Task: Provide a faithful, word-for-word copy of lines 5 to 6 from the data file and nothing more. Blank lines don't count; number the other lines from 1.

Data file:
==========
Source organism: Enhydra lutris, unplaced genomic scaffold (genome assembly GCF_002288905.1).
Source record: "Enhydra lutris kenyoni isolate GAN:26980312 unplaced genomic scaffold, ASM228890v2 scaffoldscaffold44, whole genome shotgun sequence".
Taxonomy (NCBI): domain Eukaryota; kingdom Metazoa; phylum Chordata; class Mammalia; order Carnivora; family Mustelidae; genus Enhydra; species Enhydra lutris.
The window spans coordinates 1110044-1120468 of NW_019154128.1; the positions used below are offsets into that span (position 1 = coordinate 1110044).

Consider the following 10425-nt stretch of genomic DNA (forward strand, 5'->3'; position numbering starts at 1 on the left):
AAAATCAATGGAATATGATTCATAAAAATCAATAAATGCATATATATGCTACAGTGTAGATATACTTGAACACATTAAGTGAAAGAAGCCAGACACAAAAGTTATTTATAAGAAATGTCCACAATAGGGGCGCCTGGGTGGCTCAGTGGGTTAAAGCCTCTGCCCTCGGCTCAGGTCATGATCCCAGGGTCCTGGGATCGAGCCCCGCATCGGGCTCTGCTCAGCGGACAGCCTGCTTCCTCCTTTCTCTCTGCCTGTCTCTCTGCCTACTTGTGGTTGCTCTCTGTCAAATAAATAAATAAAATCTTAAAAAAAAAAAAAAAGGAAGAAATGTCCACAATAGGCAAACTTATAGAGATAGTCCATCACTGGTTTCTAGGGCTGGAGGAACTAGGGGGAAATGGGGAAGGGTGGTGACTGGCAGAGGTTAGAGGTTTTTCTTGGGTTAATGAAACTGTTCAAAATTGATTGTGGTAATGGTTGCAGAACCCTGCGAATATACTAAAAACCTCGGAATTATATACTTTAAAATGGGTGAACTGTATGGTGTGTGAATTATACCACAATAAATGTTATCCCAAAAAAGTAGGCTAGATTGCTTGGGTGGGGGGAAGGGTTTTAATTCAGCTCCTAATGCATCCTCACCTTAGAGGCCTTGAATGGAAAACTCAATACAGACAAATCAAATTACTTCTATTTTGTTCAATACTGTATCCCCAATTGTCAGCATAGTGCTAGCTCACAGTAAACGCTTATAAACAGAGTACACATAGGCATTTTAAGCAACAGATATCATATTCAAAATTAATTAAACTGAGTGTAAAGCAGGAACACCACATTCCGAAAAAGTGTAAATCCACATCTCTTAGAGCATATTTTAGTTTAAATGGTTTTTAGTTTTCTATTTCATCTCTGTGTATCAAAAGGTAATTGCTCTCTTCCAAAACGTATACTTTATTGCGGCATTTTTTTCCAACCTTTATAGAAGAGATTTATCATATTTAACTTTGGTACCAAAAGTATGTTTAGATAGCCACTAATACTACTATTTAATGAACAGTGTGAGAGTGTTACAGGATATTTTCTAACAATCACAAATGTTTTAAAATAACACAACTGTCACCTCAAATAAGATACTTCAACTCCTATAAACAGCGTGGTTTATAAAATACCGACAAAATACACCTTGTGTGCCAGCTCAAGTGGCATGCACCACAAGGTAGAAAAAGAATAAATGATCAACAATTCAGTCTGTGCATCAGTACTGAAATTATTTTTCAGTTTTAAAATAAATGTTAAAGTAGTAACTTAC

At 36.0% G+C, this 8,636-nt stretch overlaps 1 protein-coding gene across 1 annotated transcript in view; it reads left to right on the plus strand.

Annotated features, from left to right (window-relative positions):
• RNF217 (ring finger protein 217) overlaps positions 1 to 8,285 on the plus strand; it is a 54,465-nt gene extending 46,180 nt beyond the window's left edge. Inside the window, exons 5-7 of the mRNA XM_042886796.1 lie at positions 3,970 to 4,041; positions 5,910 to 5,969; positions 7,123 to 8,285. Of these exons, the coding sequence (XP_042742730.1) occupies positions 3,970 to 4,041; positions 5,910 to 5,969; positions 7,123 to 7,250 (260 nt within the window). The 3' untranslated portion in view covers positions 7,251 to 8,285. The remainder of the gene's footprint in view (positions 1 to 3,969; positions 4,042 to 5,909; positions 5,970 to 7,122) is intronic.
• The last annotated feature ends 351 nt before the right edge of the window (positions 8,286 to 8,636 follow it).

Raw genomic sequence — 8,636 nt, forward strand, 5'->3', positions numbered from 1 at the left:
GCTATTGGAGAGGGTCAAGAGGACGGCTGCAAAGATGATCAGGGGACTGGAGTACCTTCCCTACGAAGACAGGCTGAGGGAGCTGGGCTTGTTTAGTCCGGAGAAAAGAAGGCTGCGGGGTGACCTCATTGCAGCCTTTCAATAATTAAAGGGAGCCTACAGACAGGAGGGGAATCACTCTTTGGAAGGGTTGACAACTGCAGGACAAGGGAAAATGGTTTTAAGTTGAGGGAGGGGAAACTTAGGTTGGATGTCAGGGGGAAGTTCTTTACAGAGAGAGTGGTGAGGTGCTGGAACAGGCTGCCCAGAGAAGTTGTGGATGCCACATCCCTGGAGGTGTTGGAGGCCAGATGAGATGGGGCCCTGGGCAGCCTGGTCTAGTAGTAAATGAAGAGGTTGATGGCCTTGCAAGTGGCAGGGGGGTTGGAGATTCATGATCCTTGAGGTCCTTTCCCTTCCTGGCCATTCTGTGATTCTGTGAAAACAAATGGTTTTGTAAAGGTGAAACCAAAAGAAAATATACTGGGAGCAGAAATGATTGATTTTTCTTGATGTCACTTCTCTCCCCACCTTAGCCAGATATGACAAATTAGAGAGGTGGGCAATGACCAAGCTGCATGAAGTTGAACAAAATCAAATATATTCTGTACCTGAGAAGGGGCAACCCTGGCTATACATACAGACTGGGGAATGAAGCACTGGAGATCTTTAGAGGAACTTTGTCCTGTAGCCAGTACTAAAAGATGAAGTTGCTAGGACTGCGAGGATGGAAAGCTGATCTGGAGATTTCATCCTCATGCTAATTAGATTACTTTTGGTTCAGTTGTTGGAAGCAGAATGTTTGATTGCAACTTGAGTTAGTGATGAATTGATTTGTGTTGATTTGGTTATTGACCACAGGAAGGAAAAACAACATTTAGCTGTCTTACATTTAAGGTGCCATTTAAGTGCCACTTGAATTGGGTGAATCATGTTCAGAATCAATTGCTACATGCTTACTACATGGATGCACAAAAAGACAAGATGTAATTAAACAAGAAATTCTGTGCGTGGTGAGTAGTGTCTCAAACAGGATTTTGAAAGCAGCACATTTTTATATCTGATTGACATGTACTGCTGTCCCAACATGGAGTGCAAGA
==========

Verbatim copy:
Consider the following 10425-nt stretch of genomic DNA (forward strand, 5'->3'; position numbering starts at 1 on the left):
AAAATCAATGGAATATGATTCATAAAAATCAATAAATGCATATATATGCTACAGTGTAGATATACTTGAACACATTAAGTGAAAGAAGCCAGACACAAAAGTTATTTATAAGAAATGTCCACAATAGGGGCGCCTGGGTGGCTCAGTGGGTTAAAGCCTCTGCCCTCGGCTCAGGTCATGATCCCAGGGTCCTGGGATCGAGCCCCGCATCGGGCTCTGCTCAGCGGACAGCCTGCTTCCTCCTTTCTCTCTGCCTGTCTCTCTGCCTACTTGTGGTTGCTCTCTGTCAAATAAATAAATAAAATCTTAAAAAAAAAAAAAAAGGAAGAAATGTCCACAATAGGCAAACTTATAGAGATAGTCCATCACTGGTTTCTAGGGCTGGAGGAACTAGGGGGAAATGGGGAAGGGTGGTGACTGGCAGAGGTTAGAGGTTTTTCTTGGGTTAATGAAACTGTTCAAAATTGATTGTGGTAATGGTTGCAGAACCCTGCGAATATACTAAAAACCTCGGAATTATATACTTTAAAATGGGTGAACTGTATGGTGTGTGAATTATACCACAATAAATGTTATCCCAAAAAAGTAGGCTAGATTGCTTGGGTGGGGGGAAGGGTTTTAATTCAGCTCCTAATGCATCCTCACCTTAGAGGCCTTGAATGGAAAACTCAATACAGACAAATCAAATTACTTCTATTTTGTTCAATACTGTATCCCCAATTGTCAGCATAGTGCTAGCTCACAGTAAACGCTTATAAACAGAGTACACATAGGCATTTTAAGCAACAGATATCATATTCAAAATTAATTAAACTGAGTGTAAAGCAGGAACACCACATTCCGAAAAAGTGTAAATCCACATCTCTTAGAGCATATTTTAGTTTAAATGGTTTTTAGTTTTCTATTTCATCTCTGTGTATCAAAAGGTAATTGCTCTCTTCCAAAACGTATACTTTATTGCGGCATTTTTTTCCAACCTTTATAGAAGAGATTTATCATATTTAACTTTGGTACCAAAAGTATGTTTAGATAGCCACTAATACTACTATTTAATGAACAGTGTGAGAGTGTTACAGGATATTTTCTAACAATCACAAATGTTTTAAAATAACACAACTGTCACCTCAAATAAGATACTTCAACTCCTATAAACAGCGTGGTTTATAAAATACCGACAAAATACACCTTGTGTGCCAGCTCAAGTGGCATGCACCACAAGGTAGAAAAAGAATAAATGATCAACAATTCAGTCTGTGCATCAGTACTGAAATTATTTTTCAGTTTTAAAATAAATGTTAAAGTAGTAACTTAC